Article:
The Kent State fraternity suspended last month for hazing may have caned and paddled students and required them to do errands for others.
A KSU officials’ report indicated that there was “circumstantial evidence” that Kappa Alpha Psi engaged in physical violence and mental anguish.
The information, included in public documents provided to the Beacon Journal, shows that the fraternity has a checkered history at the university.
In February 2011, for instance, the university required the fraternity to set up risk-management procedures for event setup and cleanup, staffing and security because of unspecified events that took place on Jan. 21, 2011, in Streetsboro.
The university has stripped the fraternity of its right to hold parties, seek new members or conduct business in recent years.
Problems reached a peak in October when KSU suspended the primarily black fraternity for three years. The letter does not indicate what members did to warrant the reprimand.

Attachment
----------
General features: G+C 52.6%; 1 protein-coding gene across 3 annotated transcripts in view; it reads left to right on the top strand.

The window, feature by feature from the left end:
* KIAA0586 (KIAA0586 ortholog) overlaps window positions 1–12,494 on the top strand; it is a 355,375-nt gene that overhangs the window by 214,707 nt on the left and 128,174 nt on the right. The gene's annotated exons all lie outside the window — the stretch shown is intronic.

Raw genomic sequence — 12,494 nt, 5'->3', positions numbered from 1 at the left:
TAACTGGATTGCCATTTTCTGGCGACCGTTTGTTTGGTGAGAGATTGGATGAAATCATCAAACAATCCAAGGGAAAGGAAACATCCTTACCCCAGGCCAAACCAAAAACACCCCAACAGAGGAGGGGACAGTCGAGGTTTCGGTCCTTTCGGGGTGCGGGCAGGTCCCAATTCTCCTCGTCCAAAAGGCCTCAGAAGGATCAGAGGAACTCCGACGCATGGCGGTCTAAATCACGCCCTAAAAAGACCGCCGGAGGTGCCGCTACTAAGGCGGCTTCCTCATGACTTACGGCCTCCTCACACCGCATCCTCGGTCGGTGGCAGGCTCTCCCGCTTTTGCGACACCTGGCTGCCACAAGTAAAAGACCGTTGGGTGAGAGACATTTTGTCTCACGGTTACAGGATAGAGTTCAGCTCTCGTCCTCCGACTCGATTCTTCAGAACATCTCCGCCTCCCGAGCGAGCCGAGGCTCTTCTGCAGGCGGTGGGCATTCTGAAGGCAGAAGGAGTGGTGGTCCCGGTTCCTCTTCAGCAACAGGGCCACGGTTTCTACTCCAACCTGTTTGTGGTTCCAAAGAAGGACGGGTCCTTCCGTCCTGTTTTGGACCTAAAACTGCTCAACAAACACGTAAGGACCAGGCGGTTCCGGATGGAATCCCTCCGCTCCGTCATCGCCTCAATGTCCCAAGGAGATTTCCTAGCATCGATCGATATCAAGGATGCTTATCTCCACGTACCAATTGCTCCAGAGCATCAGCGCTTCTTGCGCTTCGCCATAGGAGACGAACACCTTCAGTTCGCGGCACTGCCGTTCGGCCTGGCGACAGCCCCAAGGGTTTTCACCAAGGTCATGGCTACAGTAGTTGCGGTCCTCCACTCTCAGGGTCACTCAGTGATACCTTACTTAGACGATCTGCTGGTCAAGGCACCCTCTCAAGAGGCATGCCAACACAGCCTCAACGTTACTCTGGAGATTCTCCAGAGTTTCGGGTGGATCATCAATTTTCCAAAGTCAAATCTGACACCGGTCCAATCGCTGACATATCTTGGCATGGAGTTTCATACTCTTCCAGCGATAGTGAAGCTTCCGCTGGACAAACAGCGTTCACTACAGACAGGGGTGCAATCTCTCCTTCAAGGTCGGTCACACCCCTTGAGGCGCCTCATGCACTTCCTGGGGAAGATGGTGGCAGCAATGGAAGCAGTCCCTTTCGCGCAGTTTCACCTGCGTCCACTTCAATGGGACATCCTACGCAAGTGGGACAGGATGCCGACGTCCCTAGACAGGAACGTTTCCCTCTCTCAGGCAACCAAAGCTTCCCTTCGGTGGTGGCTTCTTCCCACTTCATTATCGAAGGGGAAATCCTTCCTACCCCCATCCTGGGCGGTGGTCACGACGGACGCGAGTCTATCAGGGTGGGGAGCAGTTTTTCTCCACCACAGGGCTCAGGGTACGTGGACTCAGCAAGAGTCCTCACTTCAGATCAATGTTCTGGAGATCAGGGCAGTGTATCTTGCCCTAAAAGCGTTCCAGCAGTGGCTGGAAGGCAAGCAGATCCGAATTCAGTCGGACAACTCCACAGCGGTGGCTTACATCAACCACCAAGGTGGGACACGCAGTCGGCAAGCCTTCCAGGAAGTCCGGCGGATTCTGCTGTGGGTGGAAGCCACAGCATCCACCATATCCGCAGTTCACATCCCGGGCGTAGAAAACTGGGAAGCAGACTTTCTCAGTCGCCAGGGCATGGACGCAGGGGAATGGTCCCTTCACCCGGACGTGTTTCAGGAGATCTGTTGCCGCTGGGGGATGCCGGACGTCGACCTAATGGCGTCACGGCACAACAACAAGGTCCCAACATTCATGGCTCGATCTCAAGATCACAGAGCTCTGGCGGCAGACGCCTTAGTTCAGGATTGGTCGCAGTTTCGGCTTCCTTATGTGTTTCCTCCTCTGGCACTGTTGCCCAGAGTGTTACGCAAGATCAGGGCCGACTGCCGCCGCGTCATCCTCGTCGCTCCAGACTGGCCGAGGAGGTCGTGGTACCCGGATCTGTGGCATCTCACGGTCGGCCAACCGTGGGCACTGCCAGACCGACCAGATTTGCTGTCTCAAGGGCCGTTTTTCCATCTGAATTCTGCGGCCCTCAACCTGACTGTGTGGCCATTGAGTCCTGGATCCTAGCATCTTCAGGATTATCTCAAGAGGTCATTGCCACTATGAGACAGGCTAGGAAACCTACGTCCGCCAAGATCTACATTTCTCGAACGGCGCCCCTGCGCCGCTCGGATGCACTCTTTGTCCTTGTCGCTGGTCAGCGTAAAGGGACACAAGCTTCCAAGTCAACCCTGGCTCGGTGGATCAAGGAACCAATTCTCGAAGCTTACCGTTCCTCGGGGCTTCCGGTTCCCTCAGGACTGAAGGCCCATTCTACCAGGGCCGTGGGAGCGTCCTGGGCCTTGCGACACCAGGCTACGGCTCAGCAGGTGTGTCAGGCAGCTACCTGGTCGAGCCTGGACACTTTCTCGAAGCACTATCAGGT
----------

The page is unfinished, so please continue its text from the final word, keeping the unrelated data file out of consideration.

Timeka L. Thomas Rashid, associate dean of students, told chapter president Ade Adesanya that she reviewed the hazing allegation and six years of the fraternity’s files before agreeing with an investigative committee to suspend the group.
The Kappas “have not taken advantage of advisement and continue to abandon expectations,” the committee reported to Rashid.
A similar chapter at the University of Akron was revoked in 2002, according to a letter from a fraternity official in Cleveland Heights.
Charles S. Dawson warned UA officials in 2011 that the chapter was illegal and any attempted initiations should be reported to him for criminal prosecutions.
The fraternity became the first black organization on the Kent campus in 1949.
Carol Biliczky can be reached at email@example.com or 330-996-3729.